I hope this made some sense. If it didn’t, I hope my next posting about UARTs will help clear things up.

Note: The information I have given may not be completely correct if you’re dealing with a system that has more than one processor or core, or other weird stuff like that. In that case you may need something extra such as a memory barrier between writing the queue data and updating the index. That’s beyond the scope of this article, which is targeted toward microcontrollers. This technique should work fine on microcontrollers with a single processor core.



  1. Thank You for this good Work.
    Greetings from Germany.
    I have made a Thread on my Forum for my C_Can
    on the LPC11C24/301.
    I learn from the National Semi the CHIP CAN COP888BC
    how to handle the IRQ flags there.
    There a cool Drawings for the arcitektur of CAN.

  2. Alan Jacobs @ 2014-03-18 22:46

    Doug….I was reading this great article and came to the “Britney” anagram and fell out of my chair laughing.

    I have a beast of a problem with an interrupt driven parallel port phased array sonar system. The equipment consists of arrays of ultrasonic transducers pinged by gate arrays to scan and do beam forming. The ping returns pass through an A/D converter to a 8051 family processor. The 8051 in turn connects to a Windows laptop through interrupt driven parallel port using one of two drivers: “wrtdev0.VxD” ( if Win .9xx0 or Blue Water Systems “WinRT.sys if WinNT ). The .exe GUI app on the laptop displays a RADAR like scanning display of obstructions underwater ahead of the boat. The GUI can send configuration settings to the 8051 to control scan rate, resolution, beam position, etc. This all works great on a Win 95, Win 98, NT3.5, NT 4.0, Win200, or WinXP Home platform ( does NOT work on Win XP PRO).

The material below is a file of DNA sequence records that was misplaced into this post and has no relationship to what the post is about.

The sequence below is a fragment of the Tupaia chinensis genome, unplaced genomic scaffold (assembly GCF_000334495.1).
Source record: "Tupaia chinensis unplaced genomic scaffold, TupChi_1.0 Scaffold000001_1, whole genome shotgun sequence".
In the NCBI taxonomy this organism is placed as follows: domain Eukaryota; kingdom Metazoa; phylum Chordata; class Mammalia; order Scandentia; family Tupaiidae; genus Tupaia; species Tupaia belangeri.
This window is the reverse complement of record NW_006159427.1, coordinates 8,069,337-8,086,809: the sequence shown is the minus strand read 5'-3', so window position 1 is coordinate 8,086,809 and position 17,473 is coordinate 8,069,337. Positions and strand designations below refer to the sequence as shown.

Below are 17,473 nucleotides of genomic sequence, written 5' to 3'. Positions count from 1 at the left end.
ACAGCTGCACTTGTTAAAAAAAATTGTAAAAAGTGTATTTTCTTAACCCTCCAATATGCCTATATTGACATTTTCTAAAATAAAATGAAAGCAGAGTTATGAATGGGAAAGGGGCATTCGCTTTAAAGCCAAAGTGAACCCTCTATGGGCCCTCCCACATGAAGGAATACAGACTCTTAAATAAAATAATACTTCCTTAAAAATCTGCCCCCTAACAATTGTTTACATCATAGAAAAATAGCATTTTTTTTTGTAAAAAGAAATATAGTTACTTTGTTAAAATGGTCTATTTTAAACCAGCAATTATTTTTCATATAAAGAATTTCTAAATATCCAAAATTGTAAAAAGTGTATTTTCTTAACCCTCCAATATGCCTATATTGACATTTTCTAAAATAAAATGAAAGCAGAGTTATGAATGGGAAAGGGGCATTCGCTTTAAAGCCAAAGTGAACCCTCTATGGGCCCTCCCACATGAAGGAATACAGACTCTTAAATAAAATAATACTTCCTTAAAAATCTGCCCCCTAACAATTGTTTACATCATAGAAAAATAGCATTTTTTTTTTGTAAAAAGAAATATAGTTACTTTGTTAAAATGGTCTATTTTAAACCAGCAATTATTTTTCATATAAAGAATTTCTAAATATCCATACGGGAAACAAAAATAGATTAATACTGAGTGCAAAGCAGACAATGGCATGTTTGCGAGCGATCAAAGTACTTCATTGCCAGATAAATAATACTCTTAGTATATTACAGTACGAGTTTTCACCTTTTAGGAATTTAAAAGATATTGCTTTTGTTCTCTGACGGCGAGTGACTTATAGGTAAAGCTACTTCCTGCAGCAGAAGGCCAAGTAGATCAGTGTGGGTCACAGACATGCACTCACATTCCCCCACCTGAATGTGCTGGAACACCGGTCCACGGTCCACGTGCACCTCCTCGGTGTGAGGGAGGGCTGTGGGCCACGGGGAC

Now the problem. The high G forces of slamming waves crash a mechanical hard disk head. I need to use a solid state disk; preferably a USB flash drive and an OS friendly to installing OS on removable media ( Micro$oft uses removable media bit to block such installs to prevent piracy). I run Ubuntu 10.10. I have tried running the .exe on Wine” environment on Linux- the app works but cannot recognize port 0378 and hangs.
    Any Ideas how I might proceed to solve this? I am willing to retain a consultant if necessary. If interested contact me at the email and/or phone below.

    Alan Jacobs
    Green Bay, Wisconsin, USA
    USA land line (920) 654-4477

  3. Alan,

    Have you considered running a Windows 98/XP virtual machine inside of Ubuntu? I know that VMware can forward raw parallel port access to guest VMs, although I do not know if it will work with interrupt-driven stuff. VMware Player is free for non-commercial use, and they have a commercial version as well. Off the top of my head I do not know how to solve this in Wine.

  4. Ali Ebrahimi @ 2014-04-14 05:02

    Just telling my thanks from Iran for your great Explanation my dear DUde DOug.Britney was a nice example here..hehe